“Send the transport rigs down the line. Let’s get these bones out of here, and go home.”

There was almost a smile in his voice. “Yes, sir.”


Two days later, I was back in Vancouver. The Mounties who had flown in to take our statements, photograph the scene, and collect what was left of Linwood insisted that we stay in the area until they could absolutely determine that his death was self-defense.

Melusine scowled at them, and called Mom.

Mom called the Prime Minister.

The Prime Minister called the Mounties, directly, via sat phone.

The bones left, transported under heavy guard to d’Anjou International headquarters in Montreal. Melusine left with the bones, but not before she punched me in the arm and yelled at me for not telling her about the mole. I told her to take it up with Mom. The team split up, heading to their respective regional offices and laboratories and research covens. Collins and I returned to Vancouver. The Mounties watched us all leave, looking very unhappy.

I ignored them. I was exhausted. I felt stripped down to my marrow, unbalanced, angry and snarly. The dragon was gone, but still in my head. All I wanted to do was sleep, eat, and then spend a few hours kissing the cute redhead and get rid of the dragon, for good.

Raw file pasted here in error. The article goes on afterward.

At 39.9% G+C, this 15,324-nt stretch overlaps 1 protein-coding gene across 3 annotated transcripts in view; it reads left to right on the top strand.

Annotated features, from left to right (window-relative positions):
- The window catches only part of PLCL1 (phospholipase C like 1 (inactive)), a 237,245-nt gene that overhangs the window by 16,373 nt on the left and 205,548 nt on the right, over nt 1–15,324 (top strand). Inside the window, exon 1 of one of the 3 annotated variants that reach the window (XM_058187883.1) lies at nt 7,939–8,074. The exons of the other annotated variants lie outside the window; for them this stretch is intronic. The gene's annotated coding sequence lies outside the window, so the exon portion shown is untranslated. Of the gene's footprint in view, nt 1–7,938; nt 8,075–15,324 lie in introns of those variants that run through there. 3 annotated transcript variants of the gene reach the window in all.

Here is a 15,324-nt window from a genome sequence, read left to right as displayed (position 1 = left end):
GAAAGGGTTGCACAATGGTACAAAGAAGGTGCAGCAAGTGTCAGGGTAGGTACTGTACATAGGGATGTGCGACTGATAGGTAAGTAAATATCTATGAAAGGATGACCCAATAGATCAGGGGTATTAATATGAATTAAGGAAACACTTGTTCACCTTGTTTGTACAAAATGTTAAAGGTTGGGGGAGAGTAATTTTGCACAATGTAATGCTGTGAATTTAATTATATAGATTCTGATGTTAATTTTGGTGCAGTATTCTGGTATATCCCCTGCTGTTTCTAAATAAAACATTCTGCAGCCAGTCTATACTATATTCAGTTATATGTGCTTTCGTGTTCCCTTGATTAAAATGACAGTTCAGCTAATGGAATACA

Fortunately, the redhead had the same idea.

“You’re always hungry after an expedition.” Collins stood in my door, holding up a bag of yummy-smelling Thai.

My stomach rumbled. I dragged him into the apartment, kissed him hard, and ripped the food from his hands.

He kept talking, even as I pulled plates and bowls from the cupboard. “Linwood probably wasn’t alone, you know.”

Anger bloomed. I forced it away with a shrug. “I know. Can we talk about something other than work? Although it was really cute how you offered to suit up and come after me.”

Collins rolled his eyes. “Yep, that’s me. Cute. I have had training.”

“Not the same as being dragon-blood.” I slid the plates and bowls onto the table, piling them with noodles and curry chicken. “You still would have been pissing yourself and fighting a panic attack.”

“Mm.” He dropped into the chair across from me and spread a napkin over his lap. “So, non-work talk.”


“Your mother knows about us.”

I choked. “The hells she does.”

“She invited me to Yule. The family dinner, not the corporate party.”

I stared at him for a long moment. Anger and then … not. I felt steadied, less raw. “… Okay.”


I nodded, my voice growing stronger as I spoke. “Yeah. Okay. Pretend anonymous hook-ups in bars are fun, but … yeah. You and me. A real couple. Melusine will yell at you, maybe even punch you.”

I stretched my hand across the table. He took it carefully, fingers gently brushing the bandages around my wrist.

He smiled. “From her, that’s a sign of affection.”

I returned his smile, calm again. The scraped, hollowed-out feeling was gone. I twisted my fingers through his. “Have I told you lately how much I like your hair?”

[Rebecca Buchanan is the editor of the Pagan literary ezine, Eternal Haunted Summer. A complete list of her published poems, short stories, and anthologies can be found there. ]